- One or more bee diseases or parasites, such as mites;
- Pesticides, especially insecticides used in the wrong manner;
- Loss of habitat and nutritious forage plants.
Bees are essential to the production of one out of every three bites of food that we eat. A growing body of science has implicated neonicotinoids (neonies), the world’s most widely used pesticide, as a key factor in recent global bee die-offs. The European Union, some cities, states, federal agencies and garden retailers have all taken steps to restrict use of these bee-killing insecticides.
Neonicotinoids are a class of neurotoxic pesticides that kill insects by blocking nerve impulses, causing paralysis.
Neonies are part of our current chemical-intensive industrial farming system that is harming a host of important species as well as our soil our waterways. Beekeepers are suffering big honeybee losses due to pesticides.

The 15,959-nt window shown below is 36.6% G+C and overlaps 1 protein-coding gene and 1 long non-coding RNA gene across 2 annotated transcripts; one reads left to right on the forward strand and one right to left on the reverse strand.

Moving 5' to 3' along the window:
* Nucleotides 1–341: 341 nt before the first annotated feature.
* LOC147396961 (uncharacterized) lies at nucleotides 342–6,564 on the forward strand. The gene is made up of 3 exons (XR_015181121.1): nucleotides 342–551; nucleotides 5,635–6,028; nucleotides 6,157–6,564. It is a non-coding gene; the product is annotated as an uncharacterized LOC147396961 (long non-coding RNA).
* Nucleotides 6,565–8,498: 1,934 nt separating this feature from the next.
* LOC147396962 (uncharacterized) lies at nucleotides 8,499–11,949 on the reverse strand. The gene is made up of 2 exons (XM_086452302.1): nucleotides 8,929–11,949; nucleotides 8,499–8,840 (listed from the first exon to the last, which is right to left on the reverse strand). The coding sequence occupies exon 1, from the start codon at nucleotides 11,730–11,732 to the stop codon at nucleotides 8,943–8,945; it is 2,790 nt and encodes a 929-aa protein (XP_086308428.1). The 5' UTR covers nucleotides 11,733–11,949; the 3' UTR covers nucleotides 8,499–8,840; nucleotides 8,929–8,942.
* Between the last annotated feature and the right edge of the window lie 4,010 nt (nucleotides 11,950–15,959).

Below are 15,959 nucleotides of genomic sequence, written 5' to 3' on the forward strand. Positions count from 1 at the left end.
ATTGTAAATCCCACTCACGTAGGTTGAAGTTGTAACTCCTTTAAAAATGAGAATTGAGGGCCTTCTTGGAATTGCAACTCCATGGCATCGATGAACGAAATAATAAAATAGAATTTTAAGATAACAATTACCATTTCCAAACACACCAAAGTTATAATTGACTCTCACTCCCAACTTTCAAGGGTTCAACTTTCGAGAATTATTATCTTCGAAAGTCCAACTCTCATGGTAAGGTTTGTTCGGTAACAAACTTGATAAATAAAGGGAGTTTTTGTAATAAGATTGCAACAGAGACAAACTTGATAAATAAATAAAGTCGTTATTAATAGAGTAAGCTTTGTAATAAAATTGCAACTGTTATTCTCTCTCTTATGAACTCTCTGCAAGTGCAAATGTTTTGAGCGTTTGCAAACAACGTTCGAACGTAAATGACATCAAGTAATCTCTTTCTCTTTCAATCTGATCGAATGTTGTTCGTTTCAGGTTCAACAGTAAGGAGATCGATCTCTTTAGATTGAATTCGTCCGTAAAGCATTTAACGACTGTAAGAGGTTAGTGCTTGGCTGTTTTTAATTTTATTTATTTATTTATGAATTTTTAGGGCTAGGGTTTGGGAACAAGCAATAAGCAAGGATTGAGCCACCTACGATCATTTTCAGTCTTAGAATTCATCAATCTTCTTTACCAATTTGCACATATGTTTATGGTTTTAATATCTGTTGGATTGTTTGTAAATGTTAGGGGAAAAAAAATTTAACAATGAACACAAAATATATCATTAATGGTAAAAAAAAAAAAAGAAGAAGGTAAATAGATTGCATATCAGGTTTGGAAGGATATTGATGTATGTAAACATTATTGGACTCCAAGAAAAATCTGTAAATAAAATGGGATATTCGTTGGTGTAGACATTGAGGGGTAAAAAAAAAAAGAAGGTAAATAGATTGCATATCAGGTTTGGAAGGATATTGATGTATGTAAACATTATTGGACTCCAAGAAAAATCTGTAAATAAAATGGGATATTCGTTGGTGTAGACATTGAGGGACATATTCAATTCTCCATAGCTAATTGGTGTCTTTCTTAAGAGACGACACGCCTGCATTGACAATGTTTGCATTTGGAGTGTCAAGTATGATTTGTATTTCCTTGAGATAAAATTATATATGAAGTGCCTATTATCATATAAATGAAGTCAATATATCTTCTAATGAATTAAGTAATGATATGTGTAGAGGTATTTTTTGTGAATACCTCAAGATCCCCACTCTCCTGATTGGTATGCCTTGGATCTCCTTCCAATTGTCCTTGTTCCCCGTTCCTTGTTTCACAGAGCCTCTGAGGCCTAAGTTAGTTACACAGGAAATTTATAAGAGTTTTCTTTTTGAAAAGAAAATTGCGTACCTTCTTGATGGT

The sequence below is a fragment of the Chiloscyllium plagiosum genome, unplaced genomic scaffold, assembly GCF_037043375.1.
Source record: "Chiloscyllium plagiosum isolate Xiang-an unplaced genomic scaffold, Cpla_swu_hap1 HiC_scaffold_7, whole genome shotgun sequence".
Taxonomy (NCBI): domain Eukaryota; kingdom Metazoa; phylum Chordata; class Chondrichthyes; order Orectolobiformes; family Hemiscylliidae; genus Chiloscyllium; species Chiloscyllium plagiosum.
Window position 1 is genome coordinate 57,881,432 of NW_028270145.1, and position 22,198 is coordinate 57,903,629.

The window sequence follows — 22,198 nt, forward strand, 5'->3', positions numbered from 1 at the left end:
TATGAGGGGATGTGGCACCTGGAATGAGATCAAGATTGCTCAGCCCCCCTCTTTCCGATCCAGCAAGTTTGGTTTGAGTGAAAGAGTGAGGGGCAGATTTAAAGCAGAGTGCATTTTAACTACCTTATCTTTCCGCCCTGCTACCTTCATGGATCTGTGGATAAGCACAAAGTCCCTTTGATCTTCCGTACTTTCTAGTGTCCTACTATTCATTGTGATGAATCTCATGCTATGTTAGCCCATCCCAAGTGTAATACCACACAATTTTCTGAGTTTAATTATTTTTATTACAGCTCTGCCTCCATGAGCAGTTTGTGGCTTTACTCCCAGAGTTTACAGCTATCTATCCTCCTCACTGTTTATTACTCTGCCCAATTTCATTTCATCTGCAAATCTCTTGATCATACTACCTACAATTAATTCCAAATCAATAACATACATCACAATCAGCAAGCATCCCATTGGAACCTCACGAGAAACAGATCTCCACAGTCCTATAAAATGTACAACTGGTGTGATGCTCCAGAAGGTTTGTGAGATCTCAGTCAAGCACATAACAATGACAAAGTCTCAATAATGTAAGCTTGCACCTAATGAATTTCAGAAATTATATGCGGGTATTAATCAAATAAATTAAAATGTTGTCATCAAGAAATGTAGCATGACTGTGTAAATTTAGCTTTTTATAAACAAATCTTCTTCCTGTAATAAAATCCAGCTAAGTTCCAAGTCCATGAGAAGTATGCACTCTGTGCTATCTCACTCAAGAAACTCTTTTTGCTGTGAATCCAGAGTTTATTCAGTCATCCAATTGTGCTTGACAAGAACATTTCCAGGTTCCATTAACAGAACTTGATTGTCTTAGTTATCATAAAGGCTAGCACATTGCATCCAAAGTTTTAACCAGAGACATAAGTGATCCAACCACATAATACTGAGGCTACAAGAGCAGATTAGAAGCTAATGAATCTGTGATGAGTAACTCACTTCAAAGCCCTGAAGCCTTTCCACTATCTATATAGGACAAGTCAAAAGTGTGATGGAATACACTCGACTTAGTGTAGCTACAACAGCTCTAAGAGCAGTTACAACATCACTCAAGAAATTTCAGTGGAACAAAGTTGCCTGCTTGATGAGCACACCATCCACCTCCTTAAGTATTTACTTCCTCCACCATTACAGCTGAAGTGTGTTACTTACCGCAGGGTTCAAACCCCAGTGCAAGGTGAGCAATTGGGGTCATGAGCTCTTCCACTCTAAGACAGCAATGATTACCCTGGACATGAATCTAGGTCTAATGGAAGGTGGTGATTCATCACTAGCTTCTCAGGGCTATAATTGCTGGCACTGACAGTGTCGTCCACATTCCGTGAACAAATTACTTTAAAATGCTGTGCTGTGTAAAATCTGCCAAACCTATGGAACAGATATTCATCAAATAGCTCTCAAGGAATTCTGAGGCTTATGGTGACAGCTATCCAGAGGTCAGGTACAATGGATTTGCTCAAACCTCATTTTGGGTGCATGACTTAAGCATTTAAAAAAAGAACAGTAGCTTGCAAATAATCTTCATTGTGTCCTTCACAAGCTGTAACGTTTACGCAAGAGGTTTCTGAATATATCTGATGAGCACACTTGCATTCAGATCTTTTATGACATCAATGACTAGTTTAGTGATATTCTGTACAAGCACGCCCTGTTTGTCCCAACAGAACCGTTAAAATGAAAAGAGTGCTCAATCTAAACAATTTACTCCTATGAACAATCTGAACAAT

Some big box stores, smaller hardware stores and drug store chains are still stocking garden products that contribute to be in other pollinators’ deaths. Nursery stock plants treated with systemic insecticides make the whole plant toxic to bees — root to flower.
The four main chemicals are imidacloprid, clothianidin, glyphosate and carbaryl.
Other chemicals to avoid are malathion, pyrethrins, bifenthrin, dinotefuran, thiamethoxam, coumaphos and acetamiprid.
How can you help save the bees?
- Read directions, use lowest dosage and do not overspray.
- Don’t buy seeds coated with neonicotinoids.
- Do not spray when bees are foraging.
- Stop toxic lawn chemical use and replace with organic lawn management.
- Find natural methods of pest, disease and weed control.
- Check labels for dangerous chemicals.
- Grow your own plants from untreated seeds in organic potting soil or purchase organic plant starts.
For more information, visit Friends of the Earth Organization at beeaction.org.Contributed by Brenda Smith, Board Trustee, West Sound Beekeepers Association.